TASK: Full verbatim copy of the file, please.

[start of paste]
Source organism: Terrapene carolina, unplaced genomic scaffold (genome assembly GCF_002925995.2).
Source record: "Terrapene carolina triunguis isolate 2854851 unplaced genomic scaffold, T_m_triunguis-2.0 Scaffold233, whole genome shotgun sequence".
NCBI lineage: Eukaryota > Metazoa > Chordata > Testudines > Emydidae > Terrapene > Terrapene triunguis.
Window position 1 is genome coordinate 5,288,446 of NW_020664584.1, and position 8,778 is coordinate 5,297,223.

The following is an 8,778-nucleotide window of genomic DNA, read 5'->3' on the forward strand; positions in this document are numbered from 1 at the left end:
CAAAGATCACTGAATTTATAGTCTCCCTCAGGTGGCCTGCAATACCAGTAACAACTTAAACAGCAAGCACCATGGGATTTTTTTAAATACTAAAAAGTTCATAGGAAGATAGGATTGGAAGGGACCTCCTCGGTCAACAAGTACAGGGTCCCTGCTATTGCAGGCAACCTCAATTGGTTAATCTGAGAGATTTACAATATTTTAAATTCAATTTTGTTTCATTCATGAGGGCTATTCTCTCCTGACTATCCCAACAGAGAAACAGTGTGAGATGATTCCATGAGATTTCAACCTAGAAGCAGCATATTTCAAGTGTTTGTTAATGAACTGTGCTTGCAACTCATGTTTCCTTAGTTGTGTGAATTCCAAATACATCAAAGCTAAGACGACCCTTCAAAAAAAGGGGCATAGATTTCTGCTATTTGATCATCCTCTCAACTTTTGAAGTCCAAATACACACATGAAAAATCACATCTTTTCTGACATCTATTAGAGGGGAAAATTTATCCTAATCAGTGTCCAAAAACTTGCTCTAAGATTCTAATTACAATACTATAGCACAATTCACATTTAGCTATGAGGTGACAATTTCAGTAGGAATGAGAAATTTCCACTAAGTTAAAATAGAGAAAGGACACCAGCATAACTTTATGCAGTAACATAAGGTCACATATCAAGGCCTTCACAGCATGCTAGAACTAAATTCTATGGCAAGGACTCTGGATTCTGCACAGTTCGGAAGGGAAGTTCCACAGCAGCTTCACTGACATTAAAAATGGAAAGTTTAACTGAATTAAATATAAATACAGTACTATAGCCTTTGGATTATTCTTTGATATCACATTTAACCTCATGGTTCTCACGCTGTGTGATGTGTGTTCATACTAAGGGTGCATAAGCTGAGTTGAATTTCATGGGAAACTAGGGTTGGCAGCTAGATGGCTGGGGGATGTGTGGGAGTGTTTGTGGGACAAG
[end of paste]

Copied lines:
Source organism: Terrapene carolina, unplaced genomic scaffold (genome assembly GCF_002925995.2).
Source record: "Terrapene carolina triunguis isolate 2854851 unplaced genomic scaffold, T_m_triunguis-2.0 Scaffold233, whole genome shotgun sequence".
NCBI lineage: Eukaryota > Metazoa > Chordata > Testudines > Emydidae > Terrapene > Terrapene triunguis.
Window position 1 is genome coordinate 5,288,446 of NW_020664584.1, and position 8,778 is coordinate 5,297,223.

The following is an 8,778-nucleotide window of genomic DNA, read 5'->3' on the forward strand; positions in this document are numbered from 1 at the left end:
CAAAGATCACTGAATTTATAGTCTCCCTCAGGTGGCCTGCAATACCAGTAACAACTTAAACAGCAAGCACCATGGGATTTTTTTAAATACTAAAAAGTTCATAGGAAGATAGGATTGGAAGGGACCTCCTCGGTCAACAAGTACAGGGTCCCTGCTATTGCAGGCAACCTCAATTGGTTAATCTGAGAGATTTACAATATTTTAAATTCAATTTTGTTTCATTCATGAGGGCTATTCTCTCCTGACTATCCCAACAGAGAAACAGTGTGAGATGATTCCATGAGATTTCAACCTAGAAGCAGCATATTTCAAGTGTTTGTTAATGAACTGTGCTTGCAACTCATGTTTCCTTAGTTGTGTGAATTCCAAATACATCAAAGCTAAGACGACCCTTCAAAAAAAGGGGCATAGATTTCTGCTATTTGATCATCCTCTCAACTTTTGAAGTCCAAATACACACATGAAAAATCACATCTTTTCTGACATCTATTAGAGGGGAAAATTTATCCTAATCAGTGTCCAAAAACTTGCTCTAAGATTCTAATTACAATACTATAGCACAATTCACATTTAGCTATGAGGTGACAATTTCAGTAGGAATGAGAAATTTCCACTAAGTTAAAATAGAGAAAGGACACCAGCATAACTTTATGCAGTAACATAAGGTCACATATCAAGGCCTTCACAGCATGCTAGAACTAAATTCTATGGCAAGGACTCTGGATTCTGCACAGTTCGGAAGGGAAGTTCCACAGCAGCTTCACTGACATTAAAAATGGAAAGTTTAACTGAATTAAATATAAATACAGTACTATAGCCTTTGGATTATTCTTTGATATCACATTTAACCTCATGGTTCTCACGCTGTGTGATGTGTGTTCATACTAAGGGTGCATAAGCTGAGTTGAATTTCATGGGAAACTAGGGTTGGCAGCTAGATGGCTGGGGGATGTGTGGGAGTGTTTGTGGGACAAG